Definitions

from The American Heritage® Dictionary of the English Language, 5th Edition.

  • transitive verb To attack the character or reputation of; speak ill of; defame.
  • transitive verb To disparage; belittle: synonym: disparage.

from The Century Dictionary.

  • Blackened; turned black.
  • To blacken; make black.

from the GNU version of the Collaborative International Dictionary of English.

  • transitive verb To blacken thoroughly; to make very black.
  • transitive verb rare Fig.: To blacken or sully; to defame.

from Wiktionary, Creative Commons Attribution/Share-Alike License.

  • verb transitive To criticise so as to besmirch; traduce, disparage or defame.
  • verb transitive To treat as worthless; belittle, degrade or disparage.
  • verb rare To blacken.

from WordNet 3.0 Copyright 2006 by Princeton University. All rights reserved.

  • verb charge falsely or with malicious intent; attack the good name and reputation of someone
  • verb cause to seem less serious; play down

Etymologies

from The American Heritage® Dictionary of the English Language, 4th Edition

[Latin dēnigrāre, dēnigrāt-, to blacken, defame : dē-, de- + niger, nigr-, black; see nekw-t- in Indo-European roots.]

from Wiktionary, Creative Commons Attribution/Share-Alike License

From Latin dēnigrātus, the past participle of dēnigrāre ("to blacken"), from + nigrare 'to blacken (from niger ("black"))

Examples

  • BTW, what the heck does my being black have to do with use of the word denigrate, when that word describes what I mean to say?

    Firedoglake » It’s Bill Clinton’s Fault

  • I often do that ... but please quote where I "denigrate" Cao's (possible) naivete of the political establishment (which I actually consider to be a personal virtue, btw) and please quote where I call into question this guy's "sanity"?

    Your Right Hand Thief

  • In Venezuela, it is illegal to publish news accountsthat might be deemed to "denigrate" President Hugo Ch vez.

    Argentina Moves to Seize Newsprint Firm

  • KURTZ: But Obama does this a lot, where he takes these swipes at cable television and the pundits, and you can tell that he likes to try to stake out a middle ground and kind of denigrate the press in the process, which is his right.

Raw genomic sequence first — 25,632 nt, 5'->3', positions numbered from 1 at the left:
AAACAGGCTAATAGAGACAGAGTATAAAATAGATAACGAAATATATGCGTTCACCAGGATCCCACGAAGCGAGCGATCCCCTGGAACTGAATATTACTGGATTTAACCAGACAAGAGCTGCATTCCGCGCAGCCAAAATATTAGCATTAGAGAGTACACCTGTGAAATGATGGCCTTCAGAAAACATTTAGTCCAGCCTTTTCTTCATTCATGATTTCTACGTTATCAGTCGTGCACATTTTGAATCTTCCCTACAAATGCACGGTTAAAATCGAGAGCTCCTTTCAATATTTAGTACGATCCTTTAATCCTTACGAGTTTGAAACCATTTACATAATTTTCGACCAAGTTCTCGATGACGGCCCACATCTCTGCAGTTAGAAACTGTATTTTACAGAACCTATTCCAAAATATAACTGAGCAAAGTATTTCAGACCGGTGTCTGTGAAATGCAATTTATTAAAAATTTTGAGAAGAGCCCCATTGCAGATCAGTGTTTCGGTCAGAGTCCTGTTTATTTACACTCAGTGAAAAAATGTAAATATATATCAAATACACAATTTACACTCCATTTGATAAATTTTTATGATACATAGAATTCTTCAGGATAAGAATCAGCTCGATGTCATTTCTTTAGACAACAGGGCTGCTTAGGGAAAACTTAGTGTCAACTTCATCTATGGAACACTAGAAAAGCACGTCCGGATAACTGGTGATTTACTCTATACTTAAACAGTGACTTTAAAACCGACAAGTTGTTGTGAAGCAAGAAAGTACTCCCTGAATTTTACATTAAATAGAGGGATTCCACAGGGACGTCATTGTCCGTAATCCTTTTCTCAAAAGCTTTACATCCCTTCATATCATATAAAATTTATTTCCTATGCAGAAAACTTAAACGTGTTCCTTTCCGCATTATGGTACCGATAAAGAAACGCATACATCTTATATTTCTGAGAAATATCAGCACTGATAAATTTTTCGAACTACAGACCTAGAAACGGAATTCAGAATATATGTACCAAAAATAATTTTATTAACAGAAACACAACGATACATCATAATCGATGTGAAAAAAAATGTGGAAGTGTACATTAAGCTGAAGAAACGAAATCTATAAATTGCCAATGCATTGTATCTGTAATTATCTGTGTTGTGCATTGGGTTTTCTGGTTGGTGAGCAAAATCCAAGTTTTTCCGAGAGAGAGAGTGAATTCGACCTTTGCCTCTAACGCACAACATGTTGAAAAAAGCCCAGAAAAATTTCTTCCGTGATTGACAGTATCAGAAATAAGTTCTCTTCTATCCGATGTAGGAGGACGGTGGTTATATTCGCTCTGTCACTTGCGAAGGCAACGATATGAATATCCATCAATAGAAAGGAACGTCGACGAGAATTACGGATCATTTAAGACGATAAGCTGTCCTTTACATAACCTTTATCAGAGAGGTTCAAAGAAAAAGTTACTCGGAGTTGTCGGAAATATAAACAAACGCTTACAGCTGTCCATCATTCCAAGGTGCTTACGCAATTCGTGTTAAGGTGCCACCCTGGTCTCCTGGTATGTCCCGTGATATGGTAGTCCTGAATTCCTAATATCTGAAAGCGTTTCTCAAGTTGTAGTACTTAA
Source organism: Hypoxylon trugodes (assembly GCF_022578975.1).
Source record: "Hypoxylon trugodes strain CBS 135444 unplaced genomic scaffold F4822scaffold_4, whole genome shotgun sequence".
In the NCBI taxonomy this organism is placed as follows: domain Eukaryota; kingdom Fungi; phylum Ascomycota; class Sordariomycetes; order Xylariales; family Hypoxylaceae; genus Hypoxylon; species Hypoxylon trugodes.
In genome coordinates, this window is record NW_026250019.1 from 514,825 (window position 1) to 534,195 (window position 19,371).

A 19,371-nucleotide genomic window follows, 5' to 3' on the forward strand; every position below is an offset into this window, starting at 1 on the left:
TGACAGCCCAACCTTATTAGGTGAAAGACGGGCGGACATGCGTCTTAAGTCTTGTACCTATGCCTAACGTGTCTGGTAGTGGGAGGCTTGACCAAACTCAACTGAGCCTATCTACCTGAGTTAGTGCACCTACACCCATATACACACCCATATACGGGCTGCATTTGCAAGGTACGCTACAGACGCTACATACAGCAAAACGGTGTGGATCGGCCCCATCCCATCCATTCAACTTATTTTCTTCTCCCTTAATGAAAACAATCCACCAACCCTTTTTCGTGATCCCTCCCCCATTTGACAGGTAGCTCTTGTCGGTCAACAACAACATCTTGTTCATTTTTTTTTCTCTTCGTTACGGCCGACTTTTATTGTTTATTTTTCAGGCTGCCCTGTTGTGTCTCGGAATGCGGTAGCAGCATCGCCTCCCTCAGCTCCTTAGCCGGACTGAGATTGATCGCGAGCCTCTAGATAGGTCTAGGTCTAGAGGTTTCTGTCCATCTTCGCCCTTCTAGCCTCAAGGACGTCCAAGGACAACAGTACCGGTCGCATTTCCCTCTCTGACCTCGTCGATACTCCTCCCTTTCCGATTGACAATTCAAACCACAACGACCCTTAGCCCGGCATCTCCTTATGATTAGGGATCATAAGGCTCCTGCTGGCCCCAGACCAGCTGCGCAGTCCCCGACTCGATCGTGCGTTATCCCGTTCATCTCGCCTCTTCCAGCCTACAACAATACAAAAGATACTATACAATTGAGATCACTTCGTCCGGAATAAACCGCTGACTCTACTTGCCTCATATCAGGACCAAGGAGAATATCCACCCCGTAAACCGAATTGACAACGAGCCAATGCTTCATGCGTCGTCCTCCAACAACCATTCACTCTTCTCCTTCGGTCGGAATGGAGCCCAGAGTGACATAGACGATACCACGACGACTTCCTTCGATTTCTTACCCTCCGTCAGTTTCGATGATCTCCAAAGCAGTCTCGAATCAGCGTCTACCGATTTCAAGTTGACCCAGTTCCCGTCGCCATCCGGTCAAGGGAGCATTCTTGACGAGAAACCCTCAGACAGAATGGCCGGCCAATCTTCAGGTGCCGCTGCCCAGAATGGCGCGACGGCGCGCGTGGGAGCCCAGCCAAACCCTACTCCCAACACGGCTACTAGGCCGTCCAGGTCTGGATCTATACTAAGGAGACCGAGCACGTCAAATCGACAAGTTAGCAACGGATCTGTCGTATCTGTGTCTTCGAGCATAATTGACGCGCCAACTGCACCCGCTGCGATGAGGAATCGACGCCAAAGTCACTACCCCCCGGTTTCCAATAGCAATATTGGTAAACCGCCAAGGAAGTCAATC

CNN Transcript May 24, 2009

  • KURTZ: But Obama does this a lot, where he takes these swipes at cable television and the pundits, and you can tell that he likes to try to stake out a middle ground and kind of denigrate the press in the process, which is his right.

    CNN Transcript May 24, 2009

  • To that extent and to the extent that he thought the Khmer Rouge considered Phnom Penh "Sodom and Gomorrah" Sampson did indeed "denigrate" the food imperative of the evacuation.

    Good Luck Sailor

  • And, clearly, that's -- that's really a-- a way to kind of denigrate these cultures and these religions by justifying these really heinous acts in this way.

    CNN Transcript May 18, 2007

  • As a matter of fact, they kind of denigrate the whole idea of tankless heaters:

    Hot water « knitnut.net

  • Mr. Stollery Liberal Senator agreed that there is a campaign in Canada to "denigrate" UN operations.

    Archive 2006-03-01

  • Hundreds of people have been arrested under the same section of the law, which also makes it an offence to "denigrate" the 79-year - old dictator, under whose rule since 1980 one of the most prosperous economies in Africa has been brought to its knees.

    ANC Daily News Briefing

Comments

New comments are temporarily disabled while we update our database.

  • verb: charge falsely or with malicious intent; attack the good name and reputation of someone

    Count Rumford denigrated the new theory of heat, demonstrating that it was wholly inadequate to explain the observations.

    October 19, 2016